Opens Feb 27 at 401 & Morningside, Beach Cinemas, Carlton Cinema, Cineplex Cinemas Empress Walk, Cineplex VIP Cinemas Don Mills, Coliseum Scarborough, Colossus, Eglinton Town Centre, Grande – Steeles, Queensway, Rainbow Market Square, Rainbow Promenade, Rainbow Woodbine, SilverCity Fairview, SilverCity Yonge, SilverCity Yorkdale, Yonge & Dundas 24. See here for times.


Big News from Grand Rock (Daniel Perlmutter) stars Ennis Esmer as a small-town reporter who tries to save his failing newspaper by turning movie plots into front-page stories – only to find his work under scrutiny by a big-city reporter (Meredith MacNeill) when he writes about secret medical experiments being conducted in his tiny Ontario town. It feels like a charming B-story on Corner Gas, and the actors certainly put in the work. Esmer makes obliviousness charming: it’s like he missed that one J-school class about ethics and can’t understand why everyone’s so pissed at him. MacNeill’s sketch-comedy instincts, honed on Man Stroke Woman and This Hour Has 22 Minutes, keep peeking out in the conflict between her character’s professional offence and an unexpected attraction to the man she’s certain is a fraud. But what might power a fun 22 minutes of television proves unworkably naive at an hour and a half, and writer/director Perlmutter’s insistent folksiness becomes exasperating and ultimately exhausting. 87 min.

Rating: NN (NW)

Opens Feb 27 at Carlton Cinema. See here for times.


Elephant Song (Charles Binamé) features maverick Quebec actor-turned-filmmaker Xavier Dolan in front of the camera rather than behind it. But veteran character actor Bruce Greenwood is the real star as a psychiatrist at a Quebec mental institution trying to glean the whereabouts of a missing colleague from a disturbed young inmate (Dolan). The film was adapted by Nicolas Billon from his play of the same name, and director Binamé’s visualization of it remains utterly stage-bound. Other than brief, impressionistic flashbacks to Cuba and South Africa, it’s just Greenwood and Dolan talking in circles while the occasional supporting character – played by the ridiculously overqualified likes of Catherine Keener or Carrie-Anne Moss – barges into the room. Greenwood is totally convincing as a professional teetering on the edge of desperation, but Dolan’s twitchy, mannered turn gives him almost nothing to play against. 110 min.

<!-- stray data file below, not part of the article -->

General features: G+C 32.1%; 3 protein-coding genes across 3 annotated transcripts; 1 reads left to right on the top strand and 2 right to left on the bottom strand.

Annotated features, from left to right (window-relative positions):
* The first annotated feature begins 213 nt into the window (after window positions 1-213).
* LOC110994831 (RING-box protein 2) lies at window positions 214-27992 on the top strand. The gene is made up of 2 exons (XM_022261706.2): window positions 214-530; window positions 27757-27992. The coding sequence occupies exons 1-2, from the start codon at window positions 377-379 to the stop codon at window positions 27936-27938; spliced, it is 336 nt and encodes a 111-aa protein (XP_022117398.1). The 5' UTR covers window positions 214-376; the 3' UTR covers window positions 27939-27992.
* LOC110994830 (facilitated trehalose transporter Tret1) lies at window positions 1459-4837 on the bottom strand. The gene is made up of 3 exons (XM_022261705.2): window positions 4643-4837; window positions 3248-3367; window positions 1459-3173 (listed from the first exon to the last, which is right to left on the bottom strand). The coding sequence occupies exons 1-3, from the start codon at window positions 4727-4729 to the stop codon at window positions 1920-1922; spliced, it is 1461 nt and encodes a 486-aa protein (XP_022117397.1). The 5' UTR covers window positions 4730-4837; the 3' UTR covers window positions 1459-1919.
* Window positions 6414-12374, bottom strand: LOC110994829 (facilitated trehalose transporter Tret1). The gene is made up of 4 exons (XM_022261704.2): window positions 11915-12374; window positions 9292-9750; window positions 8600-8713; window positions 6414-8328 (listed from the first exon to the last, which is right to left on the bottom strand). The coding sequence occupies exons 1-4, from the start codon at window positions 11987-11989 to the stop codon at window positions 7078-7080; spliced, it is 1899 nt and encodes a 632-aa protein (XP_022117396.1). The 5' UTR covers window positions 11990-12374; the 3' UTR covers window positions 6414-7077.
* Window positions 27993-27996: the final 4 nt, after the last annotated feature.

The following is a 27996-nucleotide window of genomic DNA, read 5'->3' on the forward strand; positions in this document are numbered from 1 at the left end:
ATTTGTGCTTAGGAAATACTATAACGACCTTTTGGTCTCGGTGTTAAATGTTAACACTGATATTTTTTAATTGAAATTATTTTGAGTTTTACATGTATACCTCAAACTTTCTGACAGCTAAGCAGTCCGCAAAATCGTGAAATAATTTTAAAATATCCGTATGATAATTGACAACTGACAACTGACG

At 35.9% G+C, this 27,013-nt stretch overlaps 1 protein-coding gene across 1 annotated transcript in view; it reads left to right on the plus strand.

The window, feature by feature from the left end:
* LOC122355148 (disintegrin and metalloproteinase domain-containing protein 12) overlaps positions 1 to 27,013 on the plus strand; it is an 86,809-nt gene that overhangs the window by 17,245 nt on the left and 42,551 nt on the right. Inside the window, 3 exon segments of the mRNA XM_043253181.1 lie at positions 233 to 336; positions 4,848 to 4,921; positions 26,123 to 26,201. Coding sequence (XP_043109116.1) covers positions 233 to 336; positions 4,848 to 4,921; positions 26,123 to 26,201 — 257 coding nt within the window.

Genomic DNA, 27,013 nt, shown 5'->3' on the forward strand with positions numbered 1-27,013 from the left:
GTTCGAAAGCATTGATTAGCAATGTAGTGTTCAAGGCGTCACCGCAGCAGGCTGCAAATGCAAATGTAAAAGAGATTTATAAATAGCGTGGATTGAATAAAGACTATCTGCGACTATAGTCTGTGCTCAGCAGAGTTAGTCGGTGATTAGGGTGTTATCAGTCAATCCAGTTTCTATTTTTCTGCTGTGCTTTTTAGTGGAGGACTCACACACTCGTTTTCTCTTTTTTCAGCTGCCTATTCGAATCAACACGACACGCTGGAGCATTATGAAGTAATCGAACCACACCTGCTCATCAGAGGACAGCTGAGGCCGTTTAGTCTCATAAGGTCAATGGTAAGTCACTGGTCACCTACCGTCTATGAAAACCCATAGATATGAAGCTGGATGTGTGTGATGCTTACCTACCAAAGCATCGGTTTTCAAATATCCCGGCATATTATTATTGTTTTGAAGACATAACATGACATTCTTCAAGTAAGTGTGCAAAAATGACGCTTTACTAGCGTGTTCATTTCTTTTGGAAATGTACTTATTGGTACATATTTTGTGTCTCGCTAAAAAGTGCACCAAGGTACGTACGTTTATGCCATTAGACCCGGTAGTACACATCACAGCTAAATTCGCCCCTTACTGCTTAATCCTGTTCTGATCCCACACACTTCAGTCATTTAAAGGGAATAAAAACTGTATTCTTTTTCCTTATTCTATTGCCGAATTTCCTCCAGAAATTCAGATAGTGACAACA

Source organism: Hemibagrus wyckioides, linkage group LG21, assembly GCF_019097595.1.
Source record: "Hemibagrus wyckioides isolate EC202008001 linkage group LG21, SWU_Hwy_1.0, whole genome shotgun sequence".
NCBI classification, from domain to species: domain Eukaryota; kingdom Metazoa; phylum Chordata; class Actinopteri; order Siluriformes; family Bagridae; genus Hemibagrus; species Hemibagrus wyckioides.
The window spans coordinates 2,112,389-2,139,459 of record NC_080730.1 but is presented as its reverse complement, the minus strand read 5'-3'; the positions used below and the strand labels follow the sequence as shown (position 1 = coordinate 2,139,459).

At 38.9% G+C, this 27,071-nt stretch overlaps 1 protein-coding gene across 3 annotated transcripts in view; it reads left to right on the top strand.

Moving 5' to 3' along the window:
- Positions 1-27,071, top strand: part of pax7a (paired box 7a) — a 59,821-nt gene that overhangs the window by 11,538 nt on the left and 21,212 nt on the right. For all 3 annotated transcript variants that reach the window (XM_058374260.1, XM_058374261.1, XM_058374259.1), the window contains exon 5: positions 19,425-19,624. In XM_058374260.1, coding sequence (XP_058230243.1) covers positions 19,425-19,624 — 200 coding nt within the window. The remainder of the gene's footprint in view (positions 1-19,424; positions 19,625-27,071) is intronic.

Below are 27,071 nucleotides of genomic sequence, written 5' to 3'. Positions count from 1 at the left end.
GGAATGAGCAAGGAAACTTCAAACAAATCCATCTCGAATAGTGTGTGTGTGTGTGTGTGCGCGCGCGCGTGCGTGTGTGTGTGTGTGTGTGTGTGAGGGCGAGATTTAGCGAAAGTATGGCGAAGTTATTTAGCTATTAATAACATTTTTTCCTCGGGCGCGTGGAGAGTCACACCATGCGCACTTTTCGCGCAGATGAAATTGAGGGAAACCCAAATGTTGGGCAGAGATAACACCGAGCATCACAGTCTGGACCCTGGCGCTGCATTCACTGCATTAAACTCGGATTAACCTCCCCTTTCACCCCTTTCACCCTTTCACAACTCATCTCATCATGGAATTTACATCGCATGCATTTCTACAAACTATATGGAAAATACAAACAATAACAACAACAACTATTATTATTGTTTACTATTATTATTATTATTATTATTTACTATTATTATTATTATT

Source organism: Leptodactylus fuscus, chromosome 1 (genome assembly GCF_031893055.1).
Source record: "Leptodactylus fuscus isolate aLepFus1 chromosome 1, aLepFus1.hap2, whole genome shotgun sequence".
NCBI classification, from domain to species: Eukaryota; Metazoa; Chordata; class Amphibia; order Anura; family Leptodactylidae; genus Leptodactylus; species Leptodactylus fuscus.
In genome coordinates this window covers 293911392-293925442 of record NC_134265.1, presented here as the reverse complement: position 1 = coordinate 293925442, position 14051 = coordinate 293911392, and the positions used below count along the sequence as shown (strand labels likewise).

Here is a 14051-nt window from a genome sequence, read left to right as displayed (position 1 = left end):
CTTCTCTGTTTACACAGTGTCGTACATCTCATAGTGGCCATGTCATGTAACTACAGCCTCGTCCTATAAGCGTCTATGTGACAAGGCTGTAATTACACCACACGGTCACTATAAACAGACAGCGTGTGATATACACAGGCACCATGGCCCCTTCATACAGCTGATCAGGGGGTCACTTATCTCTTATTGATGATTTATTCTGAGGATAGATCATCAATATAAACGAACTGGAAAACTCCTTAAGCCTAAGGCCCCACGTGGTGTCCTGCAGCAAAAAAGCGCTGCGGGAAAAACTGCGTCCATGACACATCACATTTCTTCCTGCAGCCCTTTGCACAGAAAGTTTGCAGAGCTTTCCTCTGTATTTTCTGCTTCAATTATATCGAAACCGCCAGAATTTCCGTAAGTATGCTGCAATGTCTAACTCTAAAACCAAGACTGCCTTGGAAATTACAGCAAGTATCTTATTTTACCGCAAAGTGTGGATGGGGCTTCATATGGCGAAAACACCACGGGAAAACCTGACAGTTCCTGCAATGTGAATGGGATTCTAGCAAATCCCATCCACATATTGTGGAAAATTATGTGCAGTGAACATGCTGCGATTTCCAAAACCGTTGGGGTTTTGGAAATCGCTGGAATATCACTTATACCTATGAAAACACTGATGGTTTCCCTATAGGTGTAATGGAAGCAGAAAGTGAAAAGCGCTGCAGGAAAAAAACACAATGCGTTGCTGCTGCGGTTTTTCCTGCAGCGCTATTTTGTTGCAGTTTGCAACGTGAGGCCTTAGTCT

Rating: NN (NW)

Opens Feb 27 at Varsity. See here for times.


The Lazarus Effect (David Gelb) is a mildly self-aware riff on Frankenstein and Re-Animator, with a team of researchers using their breakthrough corpse-reviving serum on one of their own members after an accident. It’s not the best idea. Director Gelb (Jiro Dreams Of Sushi) livens up some very derivative material with interesting casting – Mark Duplass, Olivia Wilde, Donald Glover, Evan Peters and Sarah Bolger make engaging lab rats – and a sleek visual design that makes the most of a limited laboratory setting. But the script gets less adventurous as it goes along, slowly shedding every intriguing idea and character detail for an utterly conventional final act. 83 min.

Rating: NN (NW)

Opens Feb 27 at 401 & Morningside, Cineplex Cinemas Empress Walk, Coliseum Scarborough, Colossus, Eglinton Town Centre, Grande – Steeles, Queensway, Rainbow Woodbine, Scotiabank Theatre, SilverCity Fairview, SilverCity Yonge, SilverCity Yorkdale. See here for times.


Monsoon (Sturla Gunnarsson) would be a far more impressive accomplishment had Jennifer Baichwal not already made Act Of God and Watermark, documentaries which actually dig into the mythologies we create to rationalize the indifference of natural world. In contrast, Gunnarsson’s Monsoon is a splendidly photographed travelogue, but nothing more: the filmmaker wanders through India’s provinces capturing spectacular images of rainfall and flooding but never really builds a thesis or grapples with what he sees. There is a tradition of observational documentaries that present events and images without offering context or insight, but Monsoon doesn’t even do that. There’s no curiosity, not even a pretense of investigation. It’s just tourism. Some subtitles. 108 min.

Rating: NN (NW)

Opens Feb 27 at TIFF Bell Lightbox. See here for times.


Playing it Cool (Justin Reardon) is The F Word remade by sociopaths, setting Chris Evans and Michelle Monaghan to grapple with platonic buddyship instead of Daniel Radcliffe and Zoe Kazan. Screenwriters Chris Shafer and Paul Vicknair aren’t interested in creating relatable characters, instead relying on rom-com stereotypes and contrivances that are supposedly excused by making Evans’s character a jaded screenwriter. (This guy, right? Complaining at length about the artifice of romantic comedies even as his life turns into one!) Worst of all, though, is its wholesale waste of an insanely talented cast – and not just Evans and Monaghan but Ioan Gruffudd, Aubrey Plaza, Luke Wilson, Martin Starr, Topher Grace, Philip Baker Hall and Anthony Mackie. I enjoy every last one of them, but not like this. Dear god, not like this. 94 min.

Rating: N (NW)

Opens Feb 27 at Carlton Cinema. See here for times.


Aerosmith Rocks Donington 2014 (Dick Carruthers) is a high-def broadcast of a concert by the rock band filmed in Leicestershire last summer. 104 min.

Opens Feb 26 at Colossus, Eglinton Town Centre, Yonge & Dundas 24. See here for times.


In The Gallery – Rembrandt takes you through the major show about the Dutch artist hosted by London’s National Gallery and Amsterdam’s Rijksmuseum. 85 min.

Opens Mar 1 at Cineplex Cinemas Empress Walk, Cineplex VIP Cinemas Don Mills, Coliseum Scarborough, Eglinton Town Centre, Queensway, SilverCity Fairview, SilverCity Yonge, Yonge & Dundas 24. See here for times.


The Metropolitan Opera: The Merry Widow Encore is a high-def broadcast of the Franz Lehár operetta, starring Renée Fleming, Nathan Gunn and Kelli O’Hara. 185 min.

Opens Feb 28 at Cineplex Cinemas Empress Walk, Eglinton Town Centre, Queensway, Scotiabank Theatre, SilverCity Yonge. See here for times.


Russell Madness (Robert Vince) is a family movie about a terrier who dreams of having a family of his own. 91 min.

Opens Feb 28 at Canada Square, Cineplex Cinemas Empress Walk, Grande – Steeles, Yonge & Dundas 24. See here for times.